CNN's Chris Cuomo confirms his wife also has coronavirus: 'It just breaks my heart'
During a Wednesday on-air interview with his brother, New York Gov. Andrew Cuomo, the CNN anchor revealed that his wife Cristina Greeven Cuomo has also tested positive for COVID-19.
"It's very rare for a family to be one-and-done," Cuomo said on his show "Cuomo Prime Time." "Cristina now has COVID. She is now positive, and it just breaks my heart. It is the one thing I was hoping wouldn't happen, and now it has."
His brother responded by describing the difficulty of self-isolating in a home shared by multiple people.
"It's very hard for a person to quarantine in a home and other people not to get infected. That's why we talked about people who quarantine in hotels," the governor said. "But to do it in a home, where a person is bringing you dishes, bringing you food. Even if they're wearing a mask and gloves, that virus can live on some surfaces up to two days."
During a press conference Thursday, the governor added that Cristina became infected because she was taking care of his brother.
"He's sick in the basement, Cristina's quarantined upstairs," Cuomo said. "It's a practical hardship, but he's feeling better."
During a Tuesday interview on his show with Dr. Sanjay Gupta, Cuomo said he had hoped to make it 72 hours off Tylenol with no fever, but developed a 101 degree temperature after just 60 hours.
"I have to be honest, I got a little cocky," Cuomo said. "I started thinking about, 'Oh great, I want to get retested and then I'm going to do this and I'm going to do that and I'm going to do this.' Not the way COVID works. … It comes in waves."
And the previous night, Cuomo expressed frustration with the fact that he couldn't shake the virus, despite some symptoms improving.
"I'm scared by this. I'm scared by the potential of this and it frustrates me because I can't get out of this basement," he said Monday. "Everybody tells me it's gradual, it takes time – anywhere from two to three-and-a-half weeks, but it is maddening to have this little, stupid fever."
Cuomo said during the Monday show he sees himself as a "metaphor" for the rest of the United States hoping to get things back to normal: "I'm ready to get out of the basement. I'm sick of being sick. I've had it. I want to get back to work. But I'm not ready and I don't have a plan to be ready. That's where we are right now."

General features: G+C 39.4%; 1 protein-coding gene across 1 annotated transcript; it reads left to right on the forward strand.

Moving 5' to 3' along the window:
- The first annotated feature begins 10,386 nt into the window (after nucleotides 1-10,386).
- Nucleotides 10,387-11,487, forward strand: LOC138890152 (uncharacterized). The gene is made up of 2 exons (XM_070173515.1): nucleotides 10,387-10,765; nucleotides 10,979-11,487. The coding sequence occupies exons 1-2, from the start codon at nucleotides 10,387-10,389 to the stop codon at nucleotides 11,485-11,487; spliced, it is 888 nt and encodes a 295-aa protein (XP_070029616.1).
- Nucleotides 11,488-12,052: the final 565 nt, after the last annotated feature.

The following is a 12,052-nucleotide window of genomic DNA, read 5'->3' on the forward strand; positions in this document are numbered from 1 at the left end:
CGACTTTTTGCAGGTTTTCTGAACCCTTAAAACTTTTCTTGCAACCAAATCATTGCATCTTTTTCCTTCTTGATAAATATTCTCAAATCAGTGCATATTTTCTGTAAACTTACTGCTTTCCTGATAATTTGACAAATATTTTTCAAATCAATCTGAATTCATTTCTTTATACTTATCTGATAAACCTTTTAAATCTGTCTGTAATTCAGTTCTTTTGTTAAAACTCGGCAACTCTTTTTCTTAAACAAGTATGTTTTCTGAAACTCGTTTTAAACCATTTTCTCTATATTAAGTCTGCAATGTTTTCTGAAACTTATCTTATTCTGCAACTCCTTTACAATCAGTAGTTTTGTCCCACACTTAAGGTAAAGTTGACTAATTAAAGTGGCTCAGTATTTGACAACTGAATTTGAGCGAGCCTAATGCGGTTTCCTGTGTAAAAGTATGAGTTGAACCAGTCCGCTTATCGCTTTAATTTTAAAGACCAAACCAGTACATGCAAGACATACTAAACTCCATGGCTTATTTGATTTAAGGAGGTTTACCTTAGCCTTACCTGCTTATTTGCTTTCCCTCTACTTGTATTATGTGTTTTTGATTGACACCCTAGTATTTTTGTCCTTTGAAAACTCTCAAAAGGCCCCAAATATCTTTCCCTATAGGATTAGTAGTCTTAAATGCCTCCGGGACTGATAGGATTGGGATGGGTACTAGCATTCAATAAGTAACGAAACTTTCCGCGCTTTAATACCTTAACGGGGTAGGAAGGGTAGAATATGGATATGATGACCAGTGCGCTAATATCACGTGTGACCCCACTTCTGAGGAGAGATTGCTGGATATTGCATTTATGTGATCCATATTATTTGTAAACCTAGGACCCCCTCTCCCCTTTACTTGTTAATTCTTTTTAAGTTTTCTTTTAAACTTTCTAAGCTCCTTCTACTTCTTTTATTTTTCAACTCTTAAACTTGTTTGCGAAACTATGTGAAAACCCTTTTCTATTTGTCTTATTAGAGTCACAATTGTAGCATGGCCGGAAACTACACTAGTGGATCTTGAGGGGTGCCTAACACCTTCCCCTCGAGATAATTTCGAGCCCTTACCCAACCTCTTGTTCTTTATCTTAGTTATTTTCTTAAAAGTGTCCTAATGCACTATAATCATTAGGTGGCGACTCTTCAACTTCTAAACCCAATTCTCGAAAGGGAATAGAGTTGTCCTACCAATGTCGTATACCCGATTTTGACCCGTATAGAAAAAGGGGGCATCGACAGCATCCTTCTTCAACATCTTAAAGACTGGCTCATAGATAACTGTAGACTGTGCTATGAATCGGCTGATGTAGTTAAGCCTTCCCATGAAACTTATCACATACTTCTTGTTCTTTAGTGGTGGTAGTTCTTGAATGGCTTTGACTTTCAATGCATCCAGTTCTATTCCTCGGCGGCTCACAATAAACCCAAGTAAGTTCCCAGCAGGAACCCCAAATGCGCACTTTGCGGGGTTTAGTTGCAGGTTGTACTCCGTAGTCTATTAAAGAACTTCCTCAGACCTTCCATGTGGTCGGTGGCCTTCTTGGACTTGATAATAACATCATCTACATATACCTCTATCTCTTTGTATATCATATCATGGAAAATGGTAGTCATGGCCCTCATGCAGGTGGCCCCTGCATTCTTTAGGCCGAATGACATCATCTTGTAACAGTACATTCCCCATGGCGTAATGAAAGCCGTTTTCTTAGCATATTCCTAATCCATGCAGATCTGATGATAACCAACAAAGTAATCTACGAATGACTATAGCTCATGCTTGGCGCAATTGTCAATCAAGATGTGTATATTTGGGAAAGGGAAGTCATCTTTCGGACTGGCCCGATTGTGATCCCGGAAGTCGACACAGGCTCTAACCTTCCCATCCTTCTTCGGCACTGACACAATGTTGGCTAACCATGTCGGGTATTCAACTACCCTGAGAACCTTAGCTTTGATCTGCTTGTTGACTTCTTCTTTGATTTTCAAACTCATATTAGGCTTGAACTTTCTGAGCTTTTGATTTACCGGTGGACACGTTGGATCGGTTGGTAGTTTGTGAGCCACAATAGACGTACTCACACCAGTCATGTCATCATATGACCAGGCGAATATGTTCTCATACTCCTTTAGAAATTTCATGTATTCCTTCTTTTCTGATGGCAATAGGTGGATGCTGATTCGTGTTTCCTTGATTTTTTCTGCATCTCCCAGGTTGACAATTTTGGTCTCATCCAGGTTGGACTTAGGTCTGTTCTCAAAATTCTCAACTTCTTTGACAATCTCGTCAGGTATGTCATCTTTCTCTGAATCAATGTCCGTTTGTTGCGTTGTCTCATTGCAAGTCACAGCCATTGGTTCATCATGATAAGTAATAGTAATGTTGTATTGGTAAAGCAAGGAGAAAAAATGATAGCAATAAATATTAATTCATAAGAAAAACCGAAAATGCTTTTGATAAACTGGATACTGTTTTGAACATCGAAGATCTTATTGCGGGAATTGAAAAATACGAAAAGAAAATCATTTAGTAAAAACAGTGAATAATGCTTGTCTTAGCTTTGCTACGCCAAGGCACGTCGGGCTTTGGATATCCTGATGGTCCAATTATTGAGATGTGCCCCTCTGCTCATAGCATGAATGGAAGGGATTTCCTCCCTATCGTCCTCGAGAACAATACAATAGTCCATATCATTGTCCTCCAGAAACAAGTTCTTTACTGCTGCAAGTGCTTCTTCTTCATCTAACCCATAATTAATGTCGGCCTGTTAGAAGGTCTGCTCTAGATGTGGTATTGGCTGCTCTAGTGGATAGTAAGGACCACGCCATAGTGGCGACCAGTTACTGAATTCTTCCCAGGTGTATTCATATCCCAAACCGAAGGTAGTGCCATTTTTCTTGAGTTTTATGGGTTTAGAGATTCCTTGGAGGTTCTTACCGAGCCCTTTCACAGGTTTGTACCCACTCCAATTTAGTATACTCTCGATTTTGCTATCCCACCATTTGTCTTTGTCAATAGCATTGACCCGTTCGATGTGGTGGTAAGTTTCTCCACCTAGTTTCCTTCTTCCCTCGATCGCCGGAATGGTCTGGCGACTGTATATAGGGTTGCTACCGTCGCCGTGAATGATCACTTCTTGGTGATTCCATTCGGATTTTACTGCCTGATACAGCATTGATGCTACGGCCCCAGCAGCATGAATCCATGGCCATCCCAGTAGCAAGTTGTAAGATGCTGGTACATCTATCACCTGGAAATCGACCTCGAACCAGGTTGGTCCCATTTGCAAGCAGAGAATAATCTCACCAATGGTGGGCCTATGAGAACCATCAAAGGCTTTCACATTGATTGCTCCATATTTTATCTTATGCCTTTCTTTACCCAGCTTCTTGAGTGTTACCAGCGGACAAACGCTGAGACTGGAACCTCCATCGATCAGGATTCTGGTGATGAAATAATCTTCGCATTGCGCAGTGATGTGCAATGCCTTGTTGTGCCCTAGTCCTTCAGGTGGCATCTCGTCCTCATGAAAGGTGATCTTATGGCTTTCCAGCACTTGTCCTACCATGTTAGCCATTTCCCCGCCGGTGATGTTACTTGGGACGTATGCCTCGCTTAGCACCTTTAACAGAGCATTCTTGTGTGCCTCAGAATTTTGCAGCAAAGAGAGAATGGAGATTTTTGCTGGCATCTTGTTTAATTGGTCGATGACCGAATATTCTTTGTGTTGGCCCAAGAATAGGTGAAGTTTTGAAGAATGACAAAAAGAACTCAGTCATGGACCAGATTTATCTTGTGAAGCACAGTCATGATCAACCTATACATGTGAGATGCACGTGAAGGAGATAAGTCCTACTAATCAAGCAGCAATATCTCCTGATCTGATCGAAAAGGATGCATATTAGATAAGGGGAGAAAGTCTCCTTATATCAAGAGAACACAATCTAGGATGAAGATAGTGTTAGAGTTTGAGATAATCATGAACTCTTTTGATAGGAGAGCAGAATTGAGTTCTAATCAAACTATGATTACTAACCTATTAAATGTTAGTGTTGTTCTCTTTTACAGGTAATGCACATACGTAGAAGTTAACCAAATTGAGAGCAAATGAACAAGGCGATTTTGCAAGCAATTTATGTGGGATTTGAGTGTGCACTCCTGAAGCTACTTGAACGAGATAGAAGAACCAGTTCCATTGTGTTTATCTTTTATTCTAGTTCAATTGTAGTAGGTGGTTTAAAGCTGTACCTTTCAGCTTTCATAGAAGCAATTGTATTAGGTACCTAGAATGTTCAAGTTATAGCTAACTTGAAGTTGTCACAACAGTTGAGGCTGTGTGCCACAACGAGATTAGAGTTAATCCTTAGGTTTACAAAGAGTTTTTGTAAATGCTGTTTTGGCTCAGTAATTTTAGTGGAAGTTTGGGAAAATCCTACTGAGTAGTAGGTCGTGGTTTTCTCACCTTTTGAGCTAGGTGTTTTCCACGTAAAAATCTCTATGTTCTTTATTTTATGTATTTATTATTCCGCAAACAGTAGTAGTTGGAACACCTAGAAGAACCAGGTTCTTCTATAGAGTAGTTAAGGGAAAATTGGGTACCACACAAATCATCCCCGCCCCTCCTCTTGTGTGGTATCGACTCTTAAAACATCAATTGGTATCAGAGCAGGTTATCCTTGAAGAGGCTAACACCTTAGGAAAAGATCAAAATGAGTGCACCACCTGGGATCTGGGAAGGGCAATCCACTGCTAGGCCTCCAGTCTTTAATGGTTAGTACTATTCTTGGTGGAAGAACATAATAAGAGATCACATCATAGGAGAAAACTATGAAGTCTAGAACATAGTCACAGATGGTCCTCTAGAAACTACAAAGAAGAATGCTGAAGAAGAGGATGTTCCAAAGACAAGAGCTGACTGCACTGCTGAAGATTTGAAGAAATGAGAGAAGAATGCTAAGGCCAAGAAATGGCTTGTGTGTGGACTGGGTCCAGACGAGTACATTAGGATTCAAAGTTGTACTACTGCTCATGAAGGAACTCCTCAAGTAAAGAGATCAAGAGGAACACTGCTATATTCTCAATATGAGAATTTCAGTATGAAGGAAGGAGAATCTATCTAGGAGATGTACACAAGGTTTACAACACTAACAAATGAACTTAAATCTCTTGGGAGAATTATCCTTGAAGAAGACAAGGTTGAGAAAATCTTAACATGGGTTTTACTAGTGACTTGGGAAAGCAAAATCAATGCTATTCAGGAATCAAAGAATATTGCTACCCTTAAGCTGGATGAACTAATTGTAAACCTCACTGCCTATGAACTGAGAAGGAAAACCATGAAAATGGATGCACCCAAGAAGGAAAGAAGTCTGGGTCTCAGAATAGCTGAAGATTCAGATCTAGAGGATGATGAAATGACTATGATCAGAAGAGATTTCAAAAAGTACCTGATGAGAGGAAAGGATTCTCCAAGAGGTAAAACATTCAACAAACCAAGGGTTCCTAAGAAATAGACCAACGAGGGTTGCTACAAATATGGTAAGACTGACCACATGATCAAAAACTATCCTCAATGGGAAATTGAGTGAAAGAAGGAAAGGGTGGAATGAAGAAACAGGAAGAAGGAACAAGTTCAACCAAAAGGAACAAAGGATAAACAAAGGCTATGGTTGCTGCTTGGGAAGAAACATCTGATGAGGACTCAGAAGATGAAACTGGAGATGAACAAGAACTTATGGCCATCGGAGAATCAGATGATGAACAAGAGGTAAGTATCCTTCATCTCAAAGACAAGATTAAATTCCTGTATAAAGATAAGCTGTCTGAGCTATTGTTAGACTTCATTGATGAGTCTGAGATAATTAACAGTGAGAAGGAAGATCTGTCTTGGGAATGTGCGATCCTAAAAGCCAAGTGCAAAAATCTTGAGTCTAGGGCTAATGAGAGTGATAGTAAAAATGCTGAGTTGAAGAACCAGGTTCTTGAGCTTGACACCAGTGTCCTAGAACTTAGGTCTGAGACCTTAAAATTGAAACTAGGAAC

The anchor said coronavirus has also negatively affected his mental state.
"This virus creates emotional illness and creates psychological illness," he said. "I'm telling you: It is in my head. Not just figuratively in terms of messing with you because you're sick for a long time. It is causing people depression. And it's creating brain fog. And it's creating edginess in people. … I'm experiencing that. It messes with your head, this virus. And I don't know where it leaves you after."
Staying Apart, Together: A newsletter about how to cope with the coronavirus pandemic
Cuomo also made headlines this week after expressing frustration over elements of his job, saying he was tired of interviewing disingenuous politicians and didn’t “value indulging irrationality, hyper-partisanship.” He added: “I don’t like what I do professionally.″
He since reaffirmed his commitment to CNN and his gratitude for his prime-time perch, adding he had no intention of leaving the network But he questioned how much of a difference he was making.
Cuomo clarified his comments Tuesday on his SiriusXM show, saying “it is frustrating to do this job in an environment where people are not interested and open. It is hard to practice journalism when people are so intent on believing what they want to believe for political advantage.”
The anchor said he’s been “rethinking a lot of things on an existential basis all the time" while isolated in his basement.
“I was talking about having legitimate questions,” he said. “Is the way I do this working? If it’s not working, can I do it differently, do I want to do it differently? Would that work?”
On March 31, Cuomo announced he had tested positive for COVID-19. Since then, the anchor has kept viewers updated in broadcasts from isolation, detailing his latest symptoms, which at times included hallucinations, profuse sweating, headaches, pains in his face and weight loss.
"When the fever spikes you just want to curl up in a ball and stay there for the next six, seven hours and you can't. You've got to bundle up your clothes, you've got to start drowning yourself in fluid," Cuomo said on air last week.
He said he had begun to feel symptoms a few days before officially testing positive and knew "as an essential worker" that he needed to be tested, "because I was in the mix."
Contributing: Hannah Yasharoff